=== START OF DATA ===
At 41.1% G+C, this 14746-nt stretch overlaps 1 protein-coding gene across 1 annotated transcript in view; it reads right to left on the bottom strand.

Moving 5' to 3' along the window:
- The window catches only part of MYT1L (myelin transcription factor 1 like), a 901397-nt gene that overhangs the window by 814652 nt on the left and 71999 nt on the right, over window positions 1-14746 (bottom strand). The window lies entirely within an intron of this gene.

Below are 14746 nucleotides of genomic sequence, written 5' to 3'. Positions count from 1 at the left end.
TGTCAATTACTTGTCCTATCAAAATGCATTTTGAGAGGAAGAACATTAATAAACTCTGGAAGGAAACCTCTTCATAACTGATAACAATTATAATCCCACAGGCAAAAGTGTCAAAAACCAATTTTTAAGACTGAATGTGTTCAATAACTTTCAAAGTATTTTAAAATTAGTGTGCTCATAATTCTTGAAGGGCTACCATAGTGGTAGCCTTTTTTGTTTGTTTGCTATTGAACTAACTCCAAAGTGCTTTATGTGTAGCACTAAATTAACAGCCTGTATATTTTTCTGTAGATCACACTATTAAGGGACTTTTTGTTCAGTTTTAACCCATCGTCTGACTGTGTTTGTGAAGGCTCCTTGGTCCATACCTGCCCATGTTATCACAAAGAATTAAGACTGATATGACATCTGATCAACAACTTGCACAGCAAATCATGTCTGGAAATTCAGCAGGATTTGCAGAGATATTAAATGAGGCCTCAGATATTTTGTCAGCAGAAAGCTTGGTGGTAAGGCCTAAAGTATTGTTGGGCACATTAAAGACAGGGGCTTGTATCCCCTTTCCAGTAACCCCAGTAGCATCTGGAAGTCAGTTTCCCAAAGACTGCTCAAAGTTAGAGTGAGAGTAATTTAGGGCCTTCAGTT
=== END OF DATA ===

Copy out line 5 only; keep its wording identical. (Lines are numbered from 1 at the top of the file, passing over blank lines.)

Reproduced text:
TGTCAATTACTTGTCCTATCAAAATGCATTTTGAGAGGAAGAACATTAATAAACTCTGGAAGGAAACCTCTTCATAACTGATAACAATTATAATCCCACAGGCAAAAGTGTCAAAAACCAATTTTTAAGACTGAATGTGTTCAATAACTTTCAAAGTATTTTAAAATTAGTGTGCTCATAATTCTTGAAGGGCTACCATAGTGGTAGCCTTTTTTGTTTGTTTGCTATTGAACTAACTCCAAAGTGCTTTATGTGTAGCACTAAATTAACAGCCTGTATATTTTTCTGTAGATCACACTATTAAGGGACTTTTTGTTCAGTTTTAACCCATCGTCTGACTGTGTTTGTGAAGGCTCCTTGGTCCATACCTGCCCATGTTATCACAAAGAATTAAGACTGATATGACATCTGATCAACAACTTGCACAGCAAATCATGTCTGGAAATTCAGCAGGATTTGCAGAGATATTAAATGAGGCCTCAGATATTTTGTCAGCAGAAAGCTTGGTGGTAAGGCCTAAAGTATTGTTGGGCACATTAAAGACAGGGGCTTGTATCCCCTTTCCAGTAACCCCAGTAGCATCTGGAAGTCAGTTTCCCAAAGACTGCTCAAAGTTAGAGTGAGAGTAATTTAGGGCCTTCAGTT